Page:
History is at war again. Having once more defended his subject against the sustained assault of postmodernist aggressors, Richard Evans's book on the David Irving libel trial is out this month. It will no doubt serve to reventilate the question of what history is all about and why we need it. And not a moment too soon. For it would be hardly surprising if the decline in the number of history students did not have something to do with public bemusement about history's nature and purpose.
Television docudramas highlight the problem of distinguishing between documentary fact and dramatic fiction. Referring to the recent BBC production Rebel Heart , David Trimble wrote of "artistic licence taken with the factual history", the suggestion being that the past had been rewritten for blatantly ideological purposes.
Films, too, have proved contentious, muddling "fact" with "fiction". The Patriot , for example, has been accused of showing the American war of independence as a Manichaean conflict between heroic freedom-fighters on the one side and bloodthirsty war criminals on the other.
Black and white makes more compulsive drama than the varying shades of grey that characterise "real" history. And we like our heroes local. As Hollywood rewrites the second world war as a uniquely American success story, Steven Spielberg has no need of any Brits on Omaha Beach, as he advances towards his honorary knighthood.
Even archaeological evidence, it seems, cannot be trusted. Sir Arthur Evans's reconstruction of the temple at Knossos is well known. But the recent headline that "Stonehenge dates back to 1964" expresses some surprise, and even disillusionment. Who can we trust to present us with the truth of our past if not English Heritage?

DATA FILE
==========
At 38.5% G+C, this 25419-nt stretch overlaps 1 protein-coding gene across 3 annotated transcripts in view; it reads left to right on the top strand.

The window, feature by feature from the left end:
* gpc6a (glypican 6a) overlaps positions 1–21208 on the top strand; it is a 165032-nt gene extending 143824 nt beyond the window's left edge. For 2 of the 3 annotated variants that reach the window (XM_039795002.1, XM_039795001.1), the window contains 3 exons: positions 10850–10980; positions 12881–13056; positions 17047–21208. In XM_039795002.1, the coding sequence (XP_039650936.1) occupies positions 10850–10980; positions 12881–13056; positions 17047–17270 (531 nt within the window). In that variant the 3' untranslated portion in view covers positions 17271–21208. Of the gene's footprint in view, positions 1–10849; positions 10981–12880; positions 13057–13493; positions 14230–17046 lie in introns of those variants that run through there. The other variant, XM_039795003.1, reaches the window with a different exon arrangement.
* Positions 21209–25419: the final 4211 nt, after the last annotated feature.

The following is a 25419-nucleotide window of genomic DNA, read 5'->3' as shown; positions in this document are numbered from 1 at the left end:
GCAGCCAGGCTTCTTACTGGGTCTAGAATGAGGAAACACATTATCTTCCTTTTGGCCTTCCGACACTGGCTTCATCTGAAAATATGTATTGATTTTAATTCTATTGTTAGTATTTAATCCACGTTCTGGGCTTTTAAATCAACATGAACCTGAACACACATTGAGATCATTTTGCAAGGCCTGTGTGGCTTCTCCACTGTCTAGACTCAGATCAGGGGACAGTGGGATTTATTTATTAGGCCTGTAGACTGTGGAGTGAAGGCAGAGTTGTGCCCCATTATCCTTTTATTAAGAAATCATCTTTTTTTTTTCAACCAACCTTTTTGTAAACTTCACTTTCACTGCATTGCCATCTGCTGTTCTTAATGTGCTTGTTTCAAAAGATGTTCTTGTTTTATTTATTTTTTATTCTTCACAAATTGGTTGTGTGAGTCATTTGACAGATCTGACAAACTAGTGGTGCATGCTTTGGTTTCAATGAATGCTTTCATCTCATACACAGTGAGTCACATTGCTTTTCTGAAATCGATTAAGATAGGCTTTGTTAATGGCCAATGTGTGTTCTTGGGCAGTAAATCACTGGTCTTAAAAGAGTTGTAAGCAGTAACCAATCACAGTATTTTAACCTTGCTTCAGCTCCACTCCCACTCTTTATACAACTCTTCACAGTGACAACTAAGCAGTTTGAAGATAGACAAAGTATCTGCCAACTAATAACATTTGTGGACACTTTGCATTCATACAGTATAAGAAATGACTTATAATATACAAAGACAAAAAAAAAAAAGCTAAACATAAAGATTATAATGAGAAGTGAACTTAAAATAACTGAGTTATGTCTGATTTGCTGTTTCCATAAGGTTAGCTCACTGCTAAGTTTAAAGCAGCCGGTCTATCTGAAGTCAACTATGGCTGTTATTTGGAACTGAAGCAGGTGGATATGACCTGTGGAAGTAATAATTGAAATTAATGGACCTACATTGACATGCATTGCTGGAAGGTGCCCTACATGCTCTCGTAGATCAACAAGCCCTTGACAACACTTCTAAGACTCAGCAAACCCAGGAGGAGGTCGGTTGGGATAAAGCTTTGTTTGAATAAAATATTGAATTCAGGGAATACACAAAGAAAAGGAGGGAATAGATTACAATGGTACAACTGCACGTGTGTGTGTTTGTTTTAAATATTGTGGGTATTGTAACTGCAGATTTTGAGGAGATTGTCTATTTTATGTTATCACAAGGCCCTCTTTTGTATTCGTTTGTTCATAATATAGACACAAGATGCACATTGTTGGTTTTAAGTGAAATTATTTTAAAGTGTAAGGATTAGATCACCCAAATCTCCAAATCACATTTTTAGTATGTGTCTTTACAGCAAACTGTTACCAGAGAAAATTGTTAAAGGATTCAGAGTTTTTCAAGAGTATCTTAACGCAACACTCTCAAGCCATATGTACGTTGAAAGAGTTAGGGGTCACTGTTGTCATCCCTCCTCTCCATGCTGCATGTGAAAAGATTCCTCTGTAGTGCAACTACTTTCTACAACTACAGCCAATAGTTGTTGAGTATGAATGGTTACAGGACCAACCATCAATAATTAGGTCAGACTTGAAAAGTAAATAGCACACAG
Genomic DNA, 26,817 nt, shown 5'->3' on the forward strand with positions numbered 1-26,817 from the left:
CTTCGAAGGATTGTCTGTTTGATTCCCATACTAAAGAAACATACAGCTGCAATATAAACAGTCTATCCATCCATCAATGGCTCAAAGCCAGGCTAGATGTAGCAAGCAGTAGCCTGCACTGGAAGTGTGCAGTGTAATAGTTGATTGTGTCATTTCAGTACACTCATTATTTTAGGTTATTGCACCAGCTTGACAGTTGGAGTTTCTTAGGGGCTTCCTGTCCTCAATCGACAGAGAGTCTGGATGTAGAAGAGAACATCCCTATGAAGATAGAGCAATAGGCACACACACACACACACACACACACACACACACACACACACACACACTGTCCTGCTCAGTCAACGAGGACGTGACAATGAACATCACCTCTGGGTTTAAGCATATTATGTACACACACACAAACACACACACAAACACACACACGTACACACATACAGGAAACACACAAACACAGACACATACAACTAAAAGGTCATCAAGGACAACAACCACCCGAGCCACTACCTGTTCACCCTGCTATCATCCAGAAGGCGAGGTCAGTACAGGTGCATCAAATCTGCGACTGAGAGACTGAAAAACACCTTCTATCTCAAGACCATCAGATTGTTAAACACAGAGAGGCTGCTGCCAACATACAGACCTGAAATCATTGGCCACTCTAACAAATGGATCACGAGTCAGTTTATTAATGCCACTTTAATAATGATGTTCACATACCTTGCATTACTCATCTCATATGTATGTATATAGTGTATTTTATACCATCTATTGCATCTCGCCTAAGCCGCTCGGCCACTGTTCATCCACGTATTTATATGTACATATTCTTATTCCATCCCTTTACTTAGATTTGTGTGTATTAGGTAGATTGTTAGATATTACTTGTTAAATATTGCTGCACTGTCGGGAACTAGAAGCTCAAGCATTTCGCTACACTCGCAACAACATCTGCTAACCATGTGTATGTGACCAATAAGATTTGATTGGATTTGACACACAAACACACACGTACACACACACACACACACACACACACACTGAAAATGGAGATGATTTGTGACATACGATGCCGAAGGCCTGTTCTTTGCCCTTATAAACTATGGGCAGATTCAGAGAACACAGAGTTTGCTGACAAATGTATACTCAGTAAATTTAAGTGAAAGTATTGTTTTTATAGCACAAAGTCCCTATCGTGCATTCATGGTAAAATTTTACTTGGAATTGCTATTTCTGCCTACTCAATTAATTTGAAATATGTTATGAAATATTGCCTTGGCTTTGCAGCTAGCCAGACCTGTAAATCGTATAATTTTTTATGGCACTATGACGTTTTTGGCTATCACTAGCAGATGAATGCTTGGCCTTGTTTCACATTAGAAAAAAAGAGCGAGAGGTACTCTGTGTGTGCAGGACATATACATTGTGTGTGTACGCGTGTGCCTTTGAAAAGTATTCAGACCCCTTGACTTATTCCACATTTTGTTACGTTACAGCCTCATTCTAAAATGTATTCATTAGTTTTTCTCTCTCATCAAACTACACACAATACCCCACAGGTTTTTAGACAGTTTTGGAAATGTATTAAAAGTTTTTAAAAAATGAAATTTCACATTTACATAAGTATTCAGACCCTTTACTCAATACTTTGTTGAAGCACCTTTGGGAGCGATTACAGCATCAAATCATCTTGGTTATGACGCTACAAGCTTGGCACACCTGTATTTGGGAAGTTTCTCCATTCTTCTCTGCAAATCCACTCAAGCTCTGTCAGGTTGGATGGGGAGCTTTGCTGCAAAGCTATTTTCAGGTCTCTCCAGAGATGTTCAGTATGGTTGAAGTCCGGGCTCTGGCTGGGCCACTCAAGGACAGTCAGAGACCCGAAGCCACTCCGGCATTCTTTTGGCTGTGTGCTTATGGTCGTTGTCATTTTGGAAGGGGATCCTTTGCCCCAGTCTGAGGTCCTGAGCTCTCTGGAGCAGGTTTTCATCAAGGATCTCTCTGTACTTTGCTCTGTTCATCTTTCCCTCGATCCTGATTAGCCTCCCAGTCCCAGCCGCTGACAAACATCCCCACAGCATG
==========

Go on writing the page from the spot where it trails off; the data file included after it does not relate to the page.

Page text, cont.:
Denial of the Holocaust is, then, another indication of history's more general malaise -an extreme example of historical revisionism and the past's refashioning. It raises in an extreme form the problematic questions by which history is confronted.
Can we trust documents -or other people's presentation of them? Can we believe the oral testimony of those who claim to be survivors? What can we learn from archaeological remains? How is ahistorical "event" such as the Holocaust constructed and narrativised when it did not exist as an actual entity, only as an enormous number of particular potential constituents later subsumed within a single concept? And what is the function of whatever narrative we choose to construct about it? What is its purpose, and ours? And does it really matter?
Recent reports of the "widespread confusion" among school children concerning the number of Henry VIII's wives may seem to many to matter little, but to deny that the Holocaust happened seems to most of us to matter a lot. The distinction between these two examples has to do with what the purpose of history might be. This is indicated by Friedrich Nietzsche's proposal "to employ history for the purpose of life". This is no simple solution, since it implies a need to define what sort of life we want. And that means getting off the fence and making those value judgements that have been so long proscribed by responsible historians.
By reasserting the moral function of their subject, and deliberately repositioning themselves in relation to the past, committed historians (even postmodernists) might provide the narrative trajectory that culminates in a future they choose. That way, at least they would demonstrate that history has a point -and that we need it. And they just might then attract more students to join in the history wars.
University of Hertfordshire
Beverley Southgate is author of Why Bother with History , published by Longman, £14.99.